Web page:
From Los Angeles to Langa, strike action is making the headlines again. In some way, we are all affected, whether it is a loss of income, being threatened or even just inconvenienced by something frivolous like not finding your favourite tonic on the shelves or not being able to finish the Netflix series you’ve been following. Strikes always have an effect – whether it is what the striking party intended or not. In my mind, to strike should always be the very last resort and never a card to play.
One assumes that when disputes and disagreements are being negotiated, both parties are keen to find a solution. They come from different perspectives, but the moment negotiation starts, compromise should be on the table. The degree to which you are willing to meet the other party is really what is up for debate. Or am I wrong? Striking might force the hand of one of the parties, but to strike shouldn’t be in the back of your mind while negotiating.
The essence here is that both parties should understand the big picture well enough to try and find a workable solution, something that is in the best interest of everyone involved. Perhaps the increase is slightly lower than the demand, but no retrenchments or a longer contract period are guaranteed. Perhaps you have to spend more on salaries than anticipated, but at least you might have bought some goodwill and have no disruption in operations.
It is of course not as easy as this and there are many factors and reasons that make negotiating much harder than agreeing on a percentage. The point I’m trying to make is that as a starting point, both parties should at least hope to find a solution. I found a dozen of negotiation principles from indeed.com that serve as a good framework for when you enter any negotiations – whether it is a family situation, around the boardroom table or when asking for a raise.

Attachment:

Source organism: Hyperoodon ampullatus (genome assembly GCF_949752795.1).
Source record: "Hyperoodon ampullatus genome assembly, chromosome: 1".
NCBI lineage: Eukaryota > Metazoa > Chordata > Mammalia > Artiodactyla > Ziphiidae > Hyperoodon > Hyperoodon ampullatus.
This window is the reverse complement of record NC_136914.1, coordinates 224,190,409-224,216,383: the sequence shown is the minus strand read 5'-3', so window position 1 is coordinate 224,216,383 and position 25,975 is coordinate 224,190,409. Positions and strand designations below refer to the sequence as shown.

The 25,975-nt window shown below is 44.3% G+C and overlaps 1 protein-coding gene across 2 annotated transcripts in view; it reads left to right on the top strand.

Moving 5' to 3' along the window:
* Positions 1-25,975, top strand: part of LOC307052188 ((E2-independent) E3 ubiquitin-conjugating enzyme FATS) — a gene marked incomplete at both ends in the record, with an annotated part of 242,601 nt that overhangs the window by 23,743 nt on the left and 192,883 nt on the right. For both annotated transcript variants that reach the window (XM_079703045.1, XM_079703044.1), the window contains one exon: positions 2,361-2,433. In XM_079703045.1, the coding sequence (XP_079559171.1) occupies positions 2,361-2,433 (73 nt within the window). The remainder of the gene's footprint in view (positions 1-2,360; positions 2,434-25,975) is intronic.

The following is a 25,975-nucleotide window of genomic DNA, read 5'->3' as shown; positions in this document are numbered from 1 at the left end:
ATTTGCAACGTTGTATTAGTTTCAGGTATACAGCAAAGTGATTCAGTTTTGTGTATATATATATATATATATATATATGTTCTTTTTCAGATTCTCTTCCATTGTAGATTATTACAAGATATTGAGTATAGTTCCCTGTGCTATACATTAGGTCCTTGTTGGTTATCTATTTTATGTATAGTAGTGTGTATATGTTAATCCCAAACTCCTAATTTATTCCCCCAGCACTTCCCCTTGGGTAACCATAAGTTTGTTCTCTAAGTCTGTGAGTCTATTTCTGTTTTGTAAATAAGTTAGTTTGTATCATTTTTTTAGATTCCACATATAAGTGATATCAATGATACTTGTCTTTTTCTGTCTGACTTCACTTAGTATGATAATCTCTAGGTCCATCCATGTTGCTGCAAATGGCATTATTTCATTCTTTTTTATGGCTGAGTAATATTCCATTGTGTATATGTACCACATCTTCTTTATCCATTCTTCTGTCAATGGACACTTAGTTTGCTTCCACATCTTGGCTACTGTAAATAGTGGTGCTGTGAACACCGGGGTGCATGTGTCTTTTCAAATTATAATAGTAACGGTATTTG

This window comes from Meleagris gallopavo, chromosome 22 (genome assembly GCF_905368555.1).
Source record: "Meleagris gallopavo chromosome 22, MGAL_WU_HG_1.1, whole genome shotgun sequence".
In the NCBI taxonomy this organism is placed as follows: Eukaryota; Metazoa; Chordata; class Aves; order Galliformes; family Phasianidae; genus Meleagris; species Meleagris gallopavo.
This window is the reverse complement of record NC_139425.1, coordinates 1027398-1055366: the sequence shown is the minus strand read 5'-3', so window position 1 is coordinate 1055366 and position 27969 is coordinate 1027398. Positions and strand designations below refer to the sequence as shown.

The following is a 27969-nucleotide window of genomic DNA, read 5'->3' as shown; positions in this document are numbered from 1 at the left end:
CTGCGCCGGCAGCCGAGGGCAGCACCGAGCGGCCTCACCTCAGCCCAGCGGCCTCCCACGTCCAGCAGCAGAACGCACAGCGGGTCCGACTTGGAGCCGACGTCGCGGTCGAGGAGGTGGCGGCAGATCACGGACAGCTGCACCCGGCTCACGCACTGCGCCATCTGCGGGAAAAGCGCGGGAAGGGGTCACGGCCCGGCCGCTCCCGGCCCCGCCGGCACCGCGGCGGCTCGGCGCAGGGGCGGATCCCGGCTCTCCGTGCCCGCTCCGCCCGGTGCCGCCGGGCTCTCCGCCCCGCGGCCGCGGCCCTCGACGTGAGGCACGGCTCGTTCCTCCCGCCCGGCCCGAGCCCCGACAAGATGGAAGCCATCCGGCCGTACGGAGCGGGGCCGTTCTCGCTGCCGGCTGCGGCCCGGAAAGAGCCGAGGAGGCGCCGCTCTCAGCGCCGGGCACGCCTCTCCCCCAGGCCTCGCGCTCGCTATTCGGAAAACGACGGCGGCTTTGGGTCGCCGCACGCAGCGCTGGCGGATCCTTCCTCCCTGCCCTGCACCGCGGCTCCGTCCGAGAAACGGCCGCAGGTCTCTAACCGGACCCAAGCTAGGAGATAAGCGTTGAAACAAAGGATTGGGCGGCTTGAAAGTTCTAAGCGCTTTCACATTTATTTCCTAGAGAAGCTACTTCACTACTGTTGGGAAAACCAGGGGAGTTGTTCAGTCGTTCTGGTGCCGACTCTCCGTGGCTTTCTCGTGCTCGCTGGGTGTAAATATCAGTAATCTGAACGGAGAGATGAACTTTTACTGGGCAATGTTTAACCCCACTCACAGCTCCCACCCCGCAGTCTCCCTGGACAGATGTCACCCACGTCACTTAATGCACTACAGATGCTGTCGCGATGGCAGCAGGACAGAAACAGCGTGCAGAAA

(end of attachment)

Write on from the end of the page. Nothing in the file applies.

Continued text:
- Communication: Good communication is essential to ensure success of any kind. Verbal and non-verbal communication have to be observed and responded to avoid misunderstanding and to show interest. Avoid confusion by being clear and consistent.
- Active listening: Show interest in the process by participating rather than listening passively.
- Emotional intelligence: Like communication, EQ is an essential part of any successful interaction. It is all about the ability to see another viewpoint, to take the ego out of the process and to have perspective.
- Expectation management: This is so important; I think it should be a subject at school. Managing the expectations of those you deal with as well as your own, prevents disappointment.
- Patience: If patience doesn’t come naturally to you, practice. Losing your temper isn’t really an option.
- Adaptability: If you can’t bend, you’ll break. There’s not point to negotiation if you are set in stone. Finding creative alternatives can be the solution and you might be required to produce a new plan altogether.
- Persuasion: For some this comes naturally and for other’s being persuasive is a challenge. It takes a clever balance between being assertive and respectful.
- Planning: You need to be prepared with plans and ideas about the best possible outcome. You must do your research, know the opposition and be convinced of your own priorities.
- Integrity: Honesty is essential if you want to gain the trust and goodwill of those around the table.
- Rapport: The ability to build a rapport with co-negotiators helps to ease tension and promote collaboration. Listening, respect and insight are essential.
- Problem-solving: The ability to find creative solutions are of the essence. Out of the box thinking is required.
- Decision-making: As good as it is to have a rapport, show patience and integrity, you need to be able to make a decision. Be decisive, even when you have to compromise or walk away.
We’ve just seen a prime example of how failed negotiations and strike action can disrupt the economy and community. Perhaps if we are better at negotiating, we can prevent such damage to the economy and ourselves!